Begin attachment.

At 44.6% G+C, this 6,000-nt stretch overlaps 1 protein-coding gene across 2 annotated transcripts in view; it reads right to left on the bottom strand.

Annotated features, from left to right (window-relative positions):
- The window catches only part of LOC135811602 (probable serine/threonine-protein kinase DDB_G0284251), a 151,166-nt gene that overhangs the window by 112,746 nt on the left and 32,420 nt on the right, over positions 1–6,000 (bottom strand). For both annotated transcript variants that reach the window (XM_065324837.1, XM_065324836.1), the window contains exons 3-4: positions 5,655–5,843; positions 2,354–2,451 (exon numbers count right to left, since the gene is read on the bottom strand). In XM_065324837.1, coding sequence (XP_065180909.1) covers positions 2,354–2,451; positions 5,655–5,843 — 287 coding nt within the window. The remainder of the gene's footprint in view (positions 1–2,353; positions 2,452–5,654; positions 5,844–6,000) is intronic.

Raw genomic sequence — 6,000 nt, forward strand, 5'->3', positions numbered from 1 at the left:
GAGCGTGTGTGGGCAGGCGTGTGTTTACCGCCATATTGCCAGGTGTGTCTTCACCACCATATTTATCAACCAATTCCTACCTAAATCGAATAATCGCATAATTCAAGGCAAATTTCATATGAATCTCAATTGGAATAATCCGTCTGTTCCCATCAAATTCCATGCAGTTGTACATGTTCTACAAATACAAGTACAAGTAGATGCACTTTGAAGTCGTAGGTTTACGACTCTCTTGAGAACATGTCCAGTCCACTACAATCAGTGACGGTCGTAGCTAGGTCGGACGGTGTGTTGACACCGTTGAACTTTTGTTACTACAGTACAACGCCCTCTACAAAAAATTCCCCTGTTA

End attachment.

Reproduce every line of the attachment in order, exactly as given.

At 44.6% G+C, this 6,000-nt stretch overlaps 1 protein-coding gene across 2 annotated transcripts in view; it reads right to left on the bottom strand.

Annotated features, from left to right (window-relative positions):
- The window catches only part of LOC135811602 (probable serine/threonine-protein kinase DDB_G0284251), a 151,166-nt gene that overhangs the window by 112,746 nt on the left and 32,420 nt on the right, over positions 1–6,000 (bottom strand). For both annotated transcript variants that reach the window (XM_065324837.1, XM_065324836.1), the window contains exons 3-4: positions 5,655–5,843; positions 2,354–2,451 (exon numbers count right to left, since the gene is read on the bottom strand). In XM_065324837.1, coding sequence (XP_065180909.1) covers positions 2,354–2,451; positions 5,655–5,843 — 287 coding nt within the window. The remainder of the gene's footprint in view (positions 1–2,353; positions 2,452–5,654; positions 5,844–6,000) is intronic.

Raw genomic sequence — 6,000 nt, forward strand, 5'->3', positions numbered from 1 at the left:
GAGCGTGTGTGGGCAGGCGTGTGTTTACCGCCATATTGCCAGGTGTGTCTTCACCACCATATTTATCAACCAATTCCTACCTAAATCGAATAATCGCATAATTCAAGGCAAATTTCATATGAATCTCAATTGGAATAATCCGTCTGTTCCCATCAAATTCCATGCAGTTGTACATGTTCTACAAATACAAGTACAAGTAGATGCACTTTGAAGTCGTAGGTTTACGACTCTCTTGAGAACATGTCCAGTCCACTACAATCAGTGACGGTCGTAGCTAGGTCGGACGGTGTGTTGACACCGTTGAACTTTTGTTACTACAGTACAACGCCCTCTACAAAAAATTCCCCTGTTA